“David Hockney RA: A bigger picture” includes three groups of new work made since 2005, when Hockney returned to live in Bridlington, showing an intense observation of his surroundings in a variety of media. The emotional engagement with the landscape David Hockney knew in his youth is underlined, as he examines on a daily basis the changes in the seasons, the cycle of growth and variations in light conditions.
“David Hockney RA: a bigger picture” focus on the various approaches that Hockney has taken
towards the depiction of landscape. Past works from national and international collections includes ‘Rocky Mountains and Tired Indians’ (1965), ‘Garrowby Hill’ (1998) and ‘A Closer Grand Canyon’ (1998) an oil on 60 canvases.
“David Hockney RA: a Bigger Picture” has strong connection with the classical paintings of the Old Masters from which it is clearly inspired, a sort of return to the past, elaborated by the huge knowledge and study Hockney has made of their techniques.
The conception Hockney has about the representation of space is traced in this exhibition from the 1960s, through his photocollages of the 1980s and the Grand Canyon paintings of the late 1990s, to the recent paintings of East Yorkshire, many of which have been made en plein air.
David Hockney has always been involved in the use of new technologies and lately he has used the iPhone and iPad as tools for making art. A number of iPad drawings and a series of new films produced using eighteen cameras are displayed on multiple screens, providing a hypnotic visual experience.
Highlights of the Royal Academy exhibition works are to be set in the framework of the extensive investigation and attraction with landscape David Hockney has undertaken in his career. The focus of “David Hockney RA: A Bigger Picture” is solely on his work on landscape. His body of work, of course, is much larger and it includes many other pieces.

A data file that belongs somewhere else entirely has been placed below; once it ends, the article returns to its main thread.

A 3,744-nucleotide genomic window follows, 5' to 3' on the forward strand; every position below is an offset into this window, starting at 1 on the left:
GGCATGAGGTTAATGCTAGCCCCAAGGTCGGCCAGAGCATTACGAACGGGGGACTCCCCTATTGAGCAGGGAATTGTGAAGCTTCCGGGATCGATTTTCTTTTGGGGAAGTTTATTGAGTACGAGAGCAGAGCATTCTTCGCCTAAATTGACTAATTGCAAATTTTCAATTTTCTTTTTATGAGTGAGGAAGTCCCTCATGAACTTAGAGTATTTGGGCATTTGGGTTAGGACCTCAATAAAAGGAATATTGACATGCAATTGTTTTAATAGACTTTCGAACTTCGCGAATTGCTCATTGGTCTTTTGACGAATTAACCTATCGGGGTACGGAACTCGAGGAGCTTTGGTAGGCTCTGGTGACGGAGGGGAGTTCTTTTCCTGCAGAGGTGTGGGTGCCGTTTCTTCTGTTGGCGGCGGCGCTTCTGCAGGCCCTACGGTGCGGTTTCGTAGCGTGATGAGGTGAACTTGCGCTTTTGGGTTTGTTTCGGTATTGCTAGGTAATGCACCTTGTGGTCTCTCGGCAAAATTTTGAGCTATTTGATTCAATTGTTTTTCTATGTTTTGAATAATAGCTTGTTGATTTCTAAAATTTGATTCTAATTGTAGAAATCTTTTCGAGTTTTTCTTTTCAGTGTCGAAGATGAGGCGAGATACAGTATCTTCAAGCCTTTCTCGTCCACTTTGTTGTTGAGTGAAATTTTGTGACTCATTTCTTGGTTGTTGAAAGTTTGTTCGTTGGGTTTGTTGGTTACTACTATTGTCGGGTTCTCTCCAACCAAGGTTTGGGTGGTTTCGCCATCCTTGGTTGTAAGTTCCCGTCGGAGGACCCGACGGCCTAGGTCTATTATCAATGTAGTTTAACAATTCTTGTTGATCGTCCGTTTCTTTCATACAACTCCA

This is the point with this exhibition. The artistic life of David Hockney considered alongside of this exhibition has misplaced some critics. Hockney is considered an enfant terrible. He began to make scandal even in his graduation day when he did it in a shining gold jacket of lamé. Later on with his notorious gay sexuality and his works on young male nude under the California sun. In 2005 he went back to his native Yorkshire and started to depict the Wolds on enormous canvases. It seems to be a jump back in the past. Or maybe the artist is getting older and therefore more nostalgic. However, these paintings are very good but has lost much of its demystifying impact on society.
David Hockney, OM, CH, RA, (born 9th July 1937) is based in Bridlington, Yorkshire and Kensington, London. He attended the Bradford School of Art before studying at the Royal College of Art (1959 – 1962). Hockney’s stellar reputation was established while he was still a student; his work was featured in the exhibition Young Contemporaries, which signed the birth of British Pop Art.
Sometimes, his works make reference to his love for men. In 1963 Hockney visited New York, making contact with Andy Warhol. A subsequent visit to California, where he lived for many years, inspired Hockney to make a series of paintings of swimming pools in Los Angeles, using the comparatively new acrylic medium and rendered in a highly realistic style using vibrant colours.
Hockney was born with synesthesia; he sees synesthetic colours to musical stimuli. However, it is a
common underlying principle in his construction of stage sets for various ballets and operas.
In 1974, Hockney was the subject of Jack Hazan’s film, A Bigger Splash (named after one of Hockney’s swimming pool paintings from 1967). He was elected a Royal Academician in 1991.
In the 2001 television programme and book, Secret Knowledge, Hockney posited that the Old Masters used camera obscura techniques. Hockney argues that this technique migrated gradually to Italy and most of Europe, and is the reason for the photographic style of the Renaissance paintings.
He is a staunch pro-tobacco campaigner. In October 2010 he and 100 other leading artists signed an open letter to the Secretary of State for Culture, Media and Sport, Jeremy Hunt protesting against cuts in the arts.